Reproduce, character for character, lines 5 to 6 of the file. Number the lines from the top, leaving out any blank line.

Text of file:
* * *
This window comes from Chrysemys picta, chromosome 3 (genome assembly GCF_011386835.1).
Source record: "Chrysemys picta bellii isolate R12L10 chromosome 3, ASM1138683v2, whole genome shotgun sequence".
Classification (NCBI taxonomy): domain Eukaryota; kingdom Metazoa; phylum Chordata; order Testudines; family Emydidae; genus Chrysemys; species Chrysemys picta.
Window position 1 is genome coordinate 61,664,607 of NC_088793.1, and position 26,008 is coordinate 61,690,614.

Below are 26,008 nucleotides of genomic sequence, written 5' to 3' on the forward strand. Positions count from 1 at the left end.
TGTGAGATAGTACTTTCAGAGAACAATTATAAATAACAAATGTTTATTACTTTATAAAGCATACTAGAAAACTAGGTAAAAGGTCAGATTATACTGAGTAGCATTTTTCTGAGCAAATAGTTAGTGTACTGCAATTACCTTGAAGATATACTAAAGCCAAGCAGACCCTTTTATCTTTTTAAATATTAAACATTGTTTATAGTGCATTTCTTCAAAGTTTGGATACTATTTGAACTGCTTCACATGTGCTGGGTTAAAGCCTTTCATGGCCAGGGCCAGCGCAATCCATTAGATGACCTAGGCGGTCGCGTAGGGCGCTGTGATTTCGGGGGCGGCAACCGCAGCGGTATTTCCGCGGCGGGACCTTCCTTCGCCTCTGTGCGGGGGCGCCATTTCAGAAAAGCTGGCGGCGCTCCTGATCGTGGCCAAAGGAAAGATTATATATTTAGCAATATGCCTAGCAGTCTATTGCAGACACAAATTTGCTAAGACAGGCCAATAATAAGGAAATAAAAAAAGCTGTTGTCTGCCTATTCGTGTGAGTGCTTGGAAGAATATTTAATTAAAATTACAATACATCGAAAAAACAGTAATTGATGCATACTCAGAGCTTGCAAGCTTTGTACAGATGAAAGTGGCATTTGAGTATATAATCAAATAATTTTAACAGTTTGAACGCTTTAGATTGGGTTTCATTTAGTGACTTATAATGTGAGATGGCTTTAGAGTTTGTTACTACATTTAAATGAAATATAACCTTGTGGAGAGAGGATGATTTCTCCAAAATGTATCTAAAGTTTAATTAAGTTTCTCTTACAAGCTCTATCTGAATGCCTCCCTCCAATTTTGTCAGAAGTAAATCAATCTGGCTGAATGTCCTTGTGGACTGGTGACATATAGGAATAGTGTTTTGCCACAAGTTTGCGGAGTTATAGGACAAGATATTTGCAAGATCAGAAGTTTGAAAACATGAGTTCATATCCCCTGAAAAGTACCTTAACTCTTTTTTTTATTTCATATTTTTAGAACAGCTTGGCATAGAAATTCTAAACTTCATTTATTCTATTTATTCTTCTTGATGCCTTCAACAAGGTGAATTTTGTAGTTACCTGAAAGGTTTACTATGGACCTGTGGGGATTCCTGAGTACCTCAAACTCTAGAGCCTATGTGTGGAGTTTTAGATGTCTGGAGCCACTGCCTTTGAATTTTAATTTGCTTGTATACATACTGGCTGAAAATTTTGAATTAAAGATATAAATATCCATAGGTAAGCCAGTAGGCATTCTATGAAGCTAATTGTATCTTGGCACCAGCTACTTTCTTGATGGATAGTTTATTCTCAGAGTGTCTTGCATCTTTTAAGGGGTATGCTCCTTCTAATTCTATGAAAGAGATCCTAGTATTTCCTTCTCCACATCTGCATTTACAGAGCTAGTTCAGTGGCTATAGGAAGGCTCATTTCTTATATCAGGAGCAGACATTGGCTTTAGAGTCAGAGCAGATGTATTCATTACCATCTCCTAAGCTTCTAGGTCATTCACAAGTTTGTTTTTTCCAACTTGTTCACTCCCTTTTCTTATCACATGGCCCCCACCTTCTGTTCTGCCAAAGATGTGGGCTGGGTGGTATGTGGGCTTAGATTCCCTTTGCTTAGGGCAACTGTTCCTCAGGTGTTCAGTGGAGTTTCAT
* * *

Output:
Below are 26,008 nucleotides of genomic sequence, written 5' to 3' on the forward strand. Positions count from 1 at the left end.
TGTGAGATAGTACTTTCAGAGAACAATTATAAATAACAAATGTTTATTACTTTATAAAGCATACTAGAAAACTAGGTAAAAGGTCAGATTATACTGAGTAGCATTTTTCTGAGCAAATAGTTAGTGTACTGCAATTACCTTGAAGATATACTAAAGCCAAGCAGACCCTTTTATCTTTTTAAATATTAAACATTGTTTATAGTGCATTTCTTCAAAGTTTGGATACTATTTGAACTGCTTCACATGTGCTGGGTTAAAGCCTTTCATGGCCAGGGCCAGCGCAATCCATTAGATGACCTAGGCGGTCGCGTAGGGCGCTGTGATTTCGGGGGCGGCAACCGCAGCGGTATTTCCGCGGCGGGACCTTCCTTCGCCTCTGTGCGGGGGCGCCATTTCAGAAAAGCTGGCGGCGCTCCTGATCGTGGCCAAAGGAAAGATTATATATTTAGCAATATGCCTAGCAGTCTATTGCAGACACAAATTTGCTAAGACAGGCCAATAATAAGGAAATAAAAAAAGCTGTTGTCTGCCTATTCGTGTGAGTGCTTGGAAGAATATTTAATTAAAATTACAATACATCGAAAAAACAGTAATTGATGCATACTCAGAGCTTGCAAGCTTTGTACAGATGAAAGTGGCATTTGAGTATATAATCAAATAATTTTAACAGTTTGAACGCTTTAGATTGGGTTTCATTTAGTGACTTATAATGTGAGATGGCTTTAGAGTTTGTTACTACATTTAAATGAAATATAACCTTGTGGAGAGAGGATGATTTCTCCAAAATGTATCTAAAGTTTAATTAAGTTTCTCTTACAAGCTCTATCTGAATGCCTCCCTCCAATTTTGTCAGAAGTAAATCAATCTGGCTGAATGTCCTTGTGGACTGGTGACATATAGGAATAGTGTTTTGCCACAAGTTTGCGGAGTTATAGGACAAGATATTTGCAAGATCAGAAGTTTGAAAACATGAGTTCATATCCCCTGAAAAGTACCTTAACTCTTTTTTTTATTTCATATTTTTAGAACAGCTTGGCATAGAAATTCTAAACTTCATTTATTCTATTTATTCTTCTTGATGCCTTCAACAAGGTGAATTTTGTAGTTACCTGAAAGGTTTACTATGGACCTGTGGGGATTCCTGAGTACCTCAAACTCTAGAGCCTATGTGTGGAGTTTTAGATGTCTGGAGCCACTGCCTTTGAATTTTAATTTGCTTGTATACATACTGGCTGAAAATTTTGAATTAAAGATATAAATATCCATAGGTAAGCCAGTAGGCATTCTATGAAGCTAATTGTATCTTGGCACCAGCTACTTTCTTGATGGATAGTTTATTCTCAGAGTGTCTTGCATCTTTTAAGGGGTATGCTCCTTCTAATTCTATGAAAGAGATCCTAGTATTTCCTTCTCCACATCTGCATTTACAGAGCTAGTTCAGTGGCTATAGGAAGGCTCATTTCTTATATCAGGAGCAGACATTGGCTTTAGAGTCAGAGCAGATGTATTCATTACCATCTCCTAAGCTTCTAGGTCATTCACAAGTTTGTTTTTTCCAACTTGTTCACTCCCTTTTCTTATCACATGGCCCCCACCTTCTGTTCTGCCAAAGATGTGGGCTGGGTGGTATGTGGGCTTAGATTCCCTTTGCTTAGGGCAACTGTTCCTCAGGTGTTCAGTGGAGTTTCAT